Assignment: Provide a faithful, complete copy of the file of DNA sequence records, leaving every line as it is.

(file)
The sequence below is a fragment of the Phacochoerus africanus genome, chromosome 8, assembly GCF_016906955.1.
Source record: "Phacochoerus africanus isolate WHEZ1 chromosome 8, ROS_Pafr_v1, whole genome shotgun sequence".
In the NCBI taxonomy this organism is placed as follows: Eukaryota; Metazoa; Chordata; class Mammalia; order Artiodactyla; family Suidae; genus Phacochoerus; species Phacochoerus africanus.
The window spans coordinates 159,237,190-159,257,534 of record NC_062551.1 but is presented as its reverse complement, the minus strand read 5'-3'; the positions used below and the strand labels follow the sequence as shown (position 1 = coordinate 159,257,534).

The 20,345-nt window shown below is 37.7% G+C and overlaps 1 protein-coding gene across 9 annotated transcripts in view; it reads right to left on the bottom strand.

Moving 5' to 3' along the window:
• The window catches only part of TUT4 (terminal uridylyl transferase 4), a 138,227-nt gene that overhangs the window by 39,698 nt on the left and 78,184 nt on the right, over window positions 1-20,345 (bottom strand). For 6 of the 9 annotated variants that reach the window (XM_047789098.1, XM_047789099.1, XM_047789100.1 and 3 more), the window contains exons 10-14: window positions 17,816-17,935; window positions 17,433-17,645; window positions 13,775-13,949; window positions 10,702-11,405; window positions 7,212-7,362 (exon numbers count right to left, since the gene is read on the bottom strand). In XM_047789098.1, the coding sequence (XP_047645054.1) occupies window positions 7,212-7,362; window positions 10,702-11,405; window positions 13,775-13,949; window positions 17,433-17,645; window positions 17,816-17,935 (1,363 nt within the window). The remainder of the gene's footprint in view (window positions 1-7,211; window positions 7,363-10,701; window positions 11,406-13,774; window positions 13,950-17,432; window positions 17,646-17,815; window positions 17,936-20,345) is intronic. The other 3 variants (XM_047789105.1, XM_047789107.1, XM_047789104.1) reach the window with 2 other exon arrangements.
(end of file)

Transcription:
The sequence below is a fragment of the Phacochoerus africanus genome, chromosome 8, assembly GCF_016906955.1.
Source record: "Phacochoerus africanus isolate WHEZ1 chromosome 8, ROS_Pafr_v1, whole genome shotgun sequence".
In the NCBI taxonomy this organism is placed as follows: Eukaryota; Metazoa; Chordata; class Mammalia; order Artiodactyla; family Suidae; genus Phacochoerus; species Phacochoerus africanus.
The window spans coordinates 159,237,190-159,257,534 of record NC_062551.1 but is presented as its reverse complement, the minus strand read 5'-3'; the positions used below and the strand labels follow the sequence as shown (position 1 = coordinate 159,257,534).

The 20,345-nt window shown below is 37.7% G+C and overlaps 1 protein-coding gene across 9 annotated transcripts in view; it reads right to left on the bottom strand.

Moving 5' to 3' along the window:
• The window catches only part of TUT4 (terminal uridylyl transferase 4), a 138,227-nt gene that overhangs the window by 39,698 nt on the left and 78,184 nt on the right, over window positions 1-20,345 (bottom strand). For 6 of the 9 annotated variants that reach the window (XM_047789098.1, XM_047789099.1, XM_047789100.1 and 3 more), the window contains exons 10-14: window positions 17,816-17,935; window positions 17,433-17,645; window positions 13,775-13,949; window positions 10,702-11,405; window positions 7,212-7,362 (exon numbers count right to left, since the gene is read on the bottom strand). In XM_047789098.1, the coding sequence (XP_047645054.1) occupies window positions 7,212-7,362; window positions 10,702-11,405; window positions 13,775-13,949; window positions 17,433-17,645; window positions 17,816-17,935 (1,363 nt within the window). The remainder of the gene's footprint in view (window positions 1-7,211; window positions 7,363-10,701; window positions 11,406-13,774; window positions 13,950-17,432; window positions 17,646-17,815; window positions 17,936-20,345) is intronic. The other 3 variants (XM_047789105.1, XM_047789107.1, XM_047789104.1) reach the window with 2 other exon arrangements.